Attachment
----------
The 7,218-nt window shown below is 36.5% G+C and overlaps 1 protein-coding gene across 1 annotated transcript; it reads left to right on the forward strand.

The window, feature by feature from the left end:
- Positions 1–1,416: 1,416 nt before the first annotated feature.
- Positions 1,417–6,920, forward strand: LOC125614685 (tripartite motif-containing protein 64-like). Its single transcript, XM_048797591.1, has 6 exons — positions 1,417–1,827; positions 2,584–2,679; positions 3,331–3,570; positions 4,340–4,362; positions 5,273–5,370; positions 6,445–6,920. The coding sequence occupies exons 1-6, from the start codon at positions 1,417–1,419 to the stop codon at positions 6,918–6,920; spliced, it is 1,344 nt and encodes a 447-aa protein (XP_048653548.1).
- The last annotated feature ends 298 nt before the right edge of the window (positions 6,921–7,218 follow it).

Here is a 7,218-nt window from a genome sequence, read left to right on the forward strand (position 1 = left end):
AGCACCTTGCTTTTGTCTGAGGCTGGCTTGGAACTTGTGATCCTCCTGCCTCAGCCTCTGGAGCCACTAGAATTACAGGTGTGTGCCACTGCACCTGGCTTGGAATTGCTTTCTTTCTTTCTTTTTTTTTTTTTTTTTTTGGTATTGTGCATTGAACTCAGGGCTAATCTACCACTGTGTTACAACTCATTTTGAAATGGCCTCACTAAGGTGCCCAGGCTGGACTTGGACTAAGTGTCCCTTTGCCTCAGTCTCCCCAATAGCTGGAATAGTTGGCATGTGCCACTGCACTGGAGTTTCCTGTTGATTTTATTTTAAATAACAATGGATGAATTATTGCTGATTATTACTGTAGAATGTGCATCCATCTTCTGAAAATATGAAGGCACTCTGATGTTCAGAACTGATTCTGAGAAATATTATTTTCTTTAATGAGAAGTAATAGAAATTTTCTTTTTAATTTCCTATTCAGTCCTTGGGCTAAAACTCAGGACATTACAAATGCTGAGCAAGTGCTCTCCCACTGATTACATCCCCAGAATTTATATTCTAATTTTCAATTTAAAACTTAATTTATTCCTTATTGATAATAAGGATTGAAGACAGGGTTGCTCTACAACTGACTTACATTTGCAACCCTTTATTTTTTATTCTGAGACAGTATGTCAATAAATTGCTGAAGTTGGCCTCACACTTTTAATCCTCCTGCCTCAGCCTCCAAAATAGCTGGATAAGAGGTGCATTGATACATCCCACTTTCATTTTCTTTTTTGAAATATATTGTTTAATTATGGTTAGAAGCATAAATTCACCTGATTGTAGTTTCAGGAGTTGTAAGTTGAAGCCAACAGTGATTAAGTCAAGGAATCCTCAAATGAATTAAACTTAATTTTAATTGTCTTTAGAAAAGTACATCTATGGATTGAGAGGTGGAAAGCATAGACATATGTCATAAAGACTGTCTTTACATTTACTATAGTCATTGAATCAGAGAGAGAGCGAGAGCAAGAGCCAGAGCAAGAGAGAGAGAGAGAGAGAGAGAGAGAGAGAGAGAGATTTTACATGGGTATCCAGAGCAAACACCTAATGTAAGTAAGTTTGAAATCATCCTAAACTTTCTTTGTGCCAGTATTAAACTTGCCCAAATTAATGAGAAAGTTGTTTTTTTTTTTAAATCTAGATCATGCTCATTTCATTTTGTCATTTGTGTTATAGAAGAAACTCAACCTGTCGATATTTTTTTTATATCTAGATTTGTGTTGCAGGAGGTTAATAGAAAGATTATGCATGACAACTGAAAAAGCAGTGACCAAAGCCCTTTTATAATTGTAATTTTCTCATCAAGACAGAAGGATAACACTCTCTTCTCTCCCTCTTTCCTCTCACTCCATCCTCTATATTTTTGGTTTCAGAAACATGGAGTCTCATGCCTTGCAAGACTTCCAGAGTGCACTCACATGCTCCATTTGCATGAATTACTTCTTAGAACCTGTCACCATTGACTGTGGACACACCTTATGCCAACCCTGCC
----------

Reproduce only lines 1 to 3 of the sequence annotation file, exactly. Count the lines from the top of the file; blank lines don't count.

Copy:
The 7,218-nt window shown below is 36.5% G+C and overlaps 1 protein-coding gene across 1 annotated transcript; it reads left to right on the forward strand.

The window, feature by feature from the left end:
- Positions 1–1,416: 1,416 nt before the first annotated feature.